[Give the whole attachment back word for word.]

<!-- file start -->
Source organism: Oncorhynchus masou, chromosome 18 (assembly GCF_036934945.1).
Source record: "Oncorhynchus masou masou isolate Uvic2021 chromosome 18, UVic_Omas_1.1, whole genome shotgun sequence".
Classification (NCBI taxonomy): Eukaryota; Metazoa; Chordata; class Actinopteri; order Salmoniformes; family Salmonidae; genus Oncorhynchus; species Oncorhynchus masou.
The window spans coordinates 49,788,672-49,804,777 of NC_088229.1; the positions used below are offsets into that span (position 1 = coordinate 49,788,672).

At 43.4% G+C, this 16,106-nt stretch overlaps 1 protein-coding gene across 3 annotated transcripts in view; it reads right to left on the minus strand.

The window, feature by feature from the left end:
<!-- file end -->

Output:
Source organism: Oncorhynchus masou, chromosome 18 (assembly GCF_036934945.1).
Source record: "Oncorhynchus masou masou isolate Uvic2021 chromosome 18, UVic_Omas_1.1, whole genome shotgun sequence".
Classification (NCBI taxonomy): Eukaryota; Metazoa; Chordata; class Actinopteri; order Salmoniformes; family Salmonidae; genus Oncorhynchus; species Oncorhynchus masou.
The window spans coordinates 49,788,672-49,804,777 of NC_088229.1; the positions used below are offsets into that span (position 1 = coordinate 49,788,672).

At 43.4% G+C, this 16,106-nt stretch overlaps 1 protein-coding gene across 3 annotated transcripts in view; it reads right to left on the minus strand.

The window, feature by feature from the left end: